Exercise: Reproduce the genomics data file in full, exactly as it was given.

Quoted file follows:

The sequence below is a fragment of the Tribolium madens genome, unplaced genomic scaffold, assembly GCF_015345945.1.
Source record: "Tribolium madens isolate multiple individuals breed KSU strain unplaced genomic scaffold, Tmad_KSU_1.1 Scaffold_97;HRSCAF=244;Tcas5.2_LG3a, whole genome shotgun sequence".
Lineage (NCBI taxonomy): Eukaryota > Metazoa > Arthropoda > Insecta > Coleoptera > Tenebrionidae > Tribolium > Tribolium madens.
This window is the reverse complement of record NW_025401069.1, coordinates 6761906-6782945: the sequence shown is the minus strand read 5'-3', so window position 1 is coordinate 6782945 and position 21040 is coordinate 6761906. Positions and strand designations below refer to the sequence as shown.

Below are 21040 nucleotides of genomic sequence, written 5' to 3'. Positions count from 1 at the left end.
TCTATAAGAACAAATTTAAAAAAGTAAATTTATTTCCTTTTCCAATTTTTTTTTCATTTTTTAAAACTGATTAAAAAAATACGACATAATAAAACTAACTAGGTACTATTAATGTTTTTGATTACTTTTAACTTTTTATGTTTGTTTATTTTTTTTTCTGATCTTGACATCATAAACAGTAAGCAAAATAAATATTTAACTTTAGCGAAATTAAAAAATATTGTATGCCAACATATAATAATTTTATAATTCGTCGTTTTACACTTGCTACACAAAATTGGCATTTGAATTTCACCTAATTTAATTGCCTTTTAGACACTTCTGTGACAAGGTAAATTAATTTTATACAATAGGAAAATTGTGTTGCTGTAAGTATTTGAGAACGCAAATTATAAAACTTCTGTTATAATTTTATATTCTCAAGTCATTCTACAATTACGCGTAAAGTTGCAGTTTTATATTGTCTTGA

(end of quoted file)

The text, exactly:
The sequence below is a fragment of the Tribolium madens genome, unplaced genomic scaffold, assembly GCF_015345945.1.
Source record: "Tribolium madens isolate multiple individuals breed KSU strain unplaced genomic scaffold, Tmad_KSU_1.1 Scaffold_97;HRSCAF=244;Tcas5.2_LG3a, whole genome shotgun sequence".
Lineage (NCBI taxonomy): Eukaryota > Metazoa > Arthropoda > Insecta > Coleoptera > Tenebrionidae > Tribolium > Tribolium madens.
This window is the reverse complement of record NW_025401069.1, coordinates 6761906-6782945: the sequence shown is the minus strand read 5'-3', so window position 1 is coordinate 6782945 and position 21040 is coordinate 6761906. Positions and strand designations below refer to the sequence as shown.

Below are 21040 nucleotides of genomic sequence, written 5' to 3'. Positions count from 1 at the left end.
TCTATAAGAACAAATTTAAAAAAGTAAATTTATTTCCTTTTCCAATTTTTTTTTCATTTTTTAAAACTGATTAAAAAAATACGACATAATAAAACTAACTAGGTACTATTAATGTTTTTGATTACTTTTAACTTTTTATGTTTGTTTATTTTTTTTTCTGATCTTGACATCATAAACAGTAAGCAAAATAAATATTTAACTTTAGCGAAATTAAAAAATATTGTATGCCAACATATAATAATTTTATAATTCGTCGTTTTACACTTGCTACACAAAATTGGCATTTGAATTTCACCTAATTTAATTGCCTTTTAGACACTTCTGTGACAAGGTAAATTAATTTTATACAATAGGAAAATTGTGTTGCTGTAAGTATTTGAGAACGCAAATTATAAAACTTCTGTTATAATTTTATATTCTCAAGTCATTCTACAATTACGCGTAAAGTTGCAGTTTTATATTGTCTTGA